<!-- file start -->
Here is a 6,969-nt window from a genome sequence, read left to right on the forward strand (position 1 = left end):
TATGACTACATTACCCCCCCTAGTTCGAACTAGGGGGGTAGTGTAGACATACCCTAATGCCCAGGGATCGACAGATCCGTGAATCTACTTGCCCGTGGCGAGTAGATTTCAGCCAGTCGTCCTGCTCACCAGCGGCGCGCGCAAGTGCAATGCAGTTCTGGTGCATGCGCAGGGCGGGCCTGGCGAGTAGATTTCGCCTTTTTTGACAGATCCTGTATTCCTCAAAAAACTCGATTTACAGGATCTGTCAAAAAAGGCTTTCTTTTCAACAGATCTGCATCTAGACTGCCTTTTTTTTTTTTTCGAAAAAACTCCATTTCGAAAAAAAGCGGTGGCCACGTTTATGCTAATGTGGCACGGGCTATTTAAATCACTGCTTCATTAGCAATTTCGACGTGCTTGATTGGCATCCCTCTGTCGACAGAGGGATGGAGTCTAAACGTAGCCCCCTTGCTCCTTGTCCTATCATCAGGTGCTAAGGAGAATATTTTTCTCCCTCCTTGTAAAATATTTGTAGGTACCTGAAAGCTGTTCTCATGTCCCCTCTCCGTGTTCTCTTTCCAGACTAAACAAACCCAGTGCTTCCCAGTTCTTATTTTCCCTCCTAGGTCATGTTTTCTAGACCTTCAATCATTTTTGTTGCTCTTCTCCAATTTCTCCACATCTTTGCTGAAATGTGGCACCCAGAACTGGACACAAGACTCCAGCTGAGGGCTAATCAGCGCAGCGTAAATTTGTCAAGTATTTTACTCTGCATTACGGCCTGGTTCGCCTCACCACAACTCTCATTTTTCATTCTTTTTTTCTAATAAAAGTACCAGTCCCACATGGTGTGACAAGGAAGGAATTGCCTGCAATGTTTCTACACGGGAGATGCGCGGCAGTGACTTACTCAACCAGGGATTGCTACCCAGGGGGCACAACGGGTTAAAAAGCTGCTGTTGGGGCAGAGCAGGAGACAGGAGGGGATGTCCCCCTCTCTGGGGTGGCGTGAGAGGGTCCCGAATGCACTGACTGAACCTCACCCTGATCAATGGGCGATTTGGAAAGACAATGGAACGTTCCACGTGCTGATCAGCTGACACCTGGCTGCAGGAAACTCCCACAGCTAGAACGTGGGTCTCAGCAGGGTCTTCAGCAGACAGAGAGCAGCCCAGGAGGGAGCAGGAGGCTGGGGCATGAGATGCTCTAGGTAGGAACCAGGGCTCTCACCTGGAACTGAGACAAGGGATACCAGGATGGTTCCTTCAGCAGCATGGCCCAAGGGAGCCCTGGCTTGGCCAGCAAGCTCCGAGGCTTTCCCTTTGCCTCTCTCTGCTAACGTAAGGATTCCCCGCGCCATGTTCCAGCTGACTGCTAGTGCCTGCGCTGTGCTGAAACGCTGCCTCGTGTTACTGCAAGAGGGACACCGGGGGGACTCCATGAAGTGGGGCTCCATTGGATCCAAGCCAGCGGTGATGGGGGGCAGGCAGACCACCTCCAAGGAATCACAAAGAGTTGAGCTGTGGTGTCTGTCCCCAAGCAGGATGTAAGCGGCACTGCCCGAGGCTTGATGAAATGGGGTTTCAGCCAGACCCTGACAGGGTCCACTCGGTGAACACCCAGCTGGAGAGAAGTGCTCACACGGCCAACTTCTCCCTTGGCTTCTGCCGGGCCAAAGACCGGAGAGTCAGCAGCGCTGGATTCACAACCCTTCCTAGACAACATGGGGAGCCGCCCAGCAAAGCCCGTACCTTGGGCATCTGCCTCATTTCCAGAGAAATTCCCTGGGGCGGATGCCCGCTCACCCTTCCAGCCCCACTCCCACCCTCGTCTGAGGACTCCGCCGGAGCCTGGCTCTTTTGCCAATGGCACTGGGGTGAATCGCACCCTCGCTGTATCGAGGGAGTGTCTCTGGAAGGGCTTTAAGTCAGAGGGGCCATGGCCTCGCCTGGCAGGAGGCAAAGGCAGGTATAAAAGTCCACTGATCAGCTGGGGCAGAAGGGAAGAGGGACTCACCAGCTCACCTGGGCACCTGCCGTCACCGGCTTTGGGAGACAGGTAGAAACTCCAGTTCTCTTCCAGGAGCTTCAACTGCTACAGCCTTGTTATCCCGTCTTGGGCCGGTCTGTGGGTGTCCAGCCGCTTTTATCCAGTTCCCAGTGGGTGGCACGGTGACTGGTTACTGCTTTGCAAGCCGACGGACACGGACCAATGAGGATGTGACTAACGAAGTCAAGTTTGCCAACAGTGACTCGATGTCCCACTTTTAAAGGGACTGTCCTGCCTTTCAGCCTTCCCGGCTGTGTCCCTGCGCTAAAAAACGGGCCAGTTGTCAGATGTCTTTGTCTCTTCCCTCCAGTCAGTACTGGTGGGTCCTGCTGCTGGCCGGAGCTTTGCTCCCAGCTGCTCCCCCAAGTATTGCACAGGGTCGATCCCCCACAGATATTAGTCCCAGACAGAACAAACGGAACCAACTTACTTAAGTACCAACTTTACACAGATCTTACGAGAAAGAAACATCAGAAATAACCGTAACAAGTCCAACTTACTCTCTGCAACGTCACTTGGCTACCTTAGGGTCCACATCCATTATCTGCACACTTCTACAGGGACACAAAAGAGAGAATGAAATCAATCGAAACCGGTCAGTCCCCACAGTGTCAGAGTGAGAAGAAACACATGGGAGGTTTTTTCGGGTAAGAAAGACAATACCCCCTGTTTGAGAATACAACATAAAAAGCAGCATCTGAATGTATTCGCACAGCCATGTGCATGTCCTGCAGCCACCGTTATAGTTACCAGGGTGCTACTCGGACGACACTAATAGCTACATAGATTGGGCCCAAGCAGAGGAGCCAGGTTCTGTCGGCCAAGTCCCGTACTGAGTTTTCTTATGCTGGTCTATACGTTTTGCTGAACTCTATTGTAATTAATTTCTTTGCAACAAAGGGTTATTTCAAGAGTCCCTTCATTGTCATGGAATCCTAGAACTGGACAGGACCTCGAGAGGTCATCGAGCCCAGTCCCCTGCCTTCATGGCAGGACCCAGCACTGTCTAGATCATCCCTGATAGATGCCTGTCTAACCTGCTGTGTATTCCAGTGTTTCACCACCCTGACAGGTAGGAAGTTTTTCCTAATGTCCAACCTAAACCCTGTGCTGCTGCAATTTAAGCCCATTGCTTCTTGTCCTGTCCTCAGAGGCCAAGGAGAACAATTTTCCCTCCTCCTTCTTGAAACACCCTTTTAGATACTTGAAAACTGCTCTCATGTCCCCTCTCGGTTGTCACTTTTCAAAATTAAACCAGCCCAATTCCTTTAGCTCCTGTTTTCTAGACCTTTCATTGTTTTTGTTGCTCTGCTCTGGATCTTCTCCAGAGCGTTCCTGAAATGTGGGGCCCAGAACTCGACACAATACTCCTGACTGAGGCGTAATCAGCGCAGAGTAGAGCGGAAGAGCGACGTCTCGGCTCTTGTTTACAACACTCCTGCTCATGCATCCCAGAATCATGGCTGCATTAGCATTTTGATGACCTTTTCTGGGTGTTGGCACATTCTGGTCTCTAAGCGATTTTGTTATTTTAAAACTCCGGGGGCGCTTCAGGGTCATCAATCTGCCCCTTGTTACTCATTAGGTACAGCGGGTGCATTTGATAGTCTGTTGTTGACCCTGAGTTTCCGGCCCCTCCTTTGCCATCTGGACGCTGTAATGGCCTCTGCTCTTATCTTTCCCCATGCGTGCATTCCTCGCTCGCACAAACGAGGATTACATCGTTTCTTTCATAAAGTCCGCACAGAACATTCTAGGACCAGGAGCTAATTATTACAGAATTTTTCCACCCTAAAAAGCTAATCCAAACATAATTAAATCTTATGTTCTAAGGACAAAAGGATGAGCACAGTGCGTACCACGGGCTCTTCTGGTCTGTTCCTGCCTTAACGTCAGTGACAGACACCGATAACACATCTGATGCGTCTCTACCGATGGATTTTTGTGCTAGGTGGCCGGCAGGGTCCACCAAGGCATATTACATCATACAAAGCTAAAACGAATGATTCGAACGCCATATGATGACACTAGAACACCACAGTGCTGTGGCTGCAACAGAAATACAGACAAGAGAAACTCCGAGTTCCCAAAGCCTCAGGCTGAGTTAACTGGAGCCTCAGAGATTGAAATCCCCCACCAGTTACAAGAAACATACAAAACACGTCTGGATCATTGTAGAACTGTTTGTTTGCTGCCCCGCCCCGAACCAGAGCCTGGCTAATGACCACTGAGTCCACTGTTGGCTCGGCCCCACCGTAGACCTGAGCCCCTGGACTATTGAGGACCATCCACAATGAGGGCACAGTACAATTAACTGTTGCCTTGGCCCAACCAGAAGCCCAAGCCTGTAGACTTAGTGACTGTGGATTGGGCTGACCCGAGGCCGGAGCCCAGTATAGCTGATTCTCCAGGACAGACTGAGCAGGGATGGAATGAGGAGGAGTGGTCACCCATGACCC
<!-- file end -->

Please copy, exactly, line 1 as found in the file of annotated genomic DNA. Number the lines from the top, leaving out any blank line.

Here is a 6,969-nt window from a genome sequence, read left to right on the forward strand (position 1 = left end):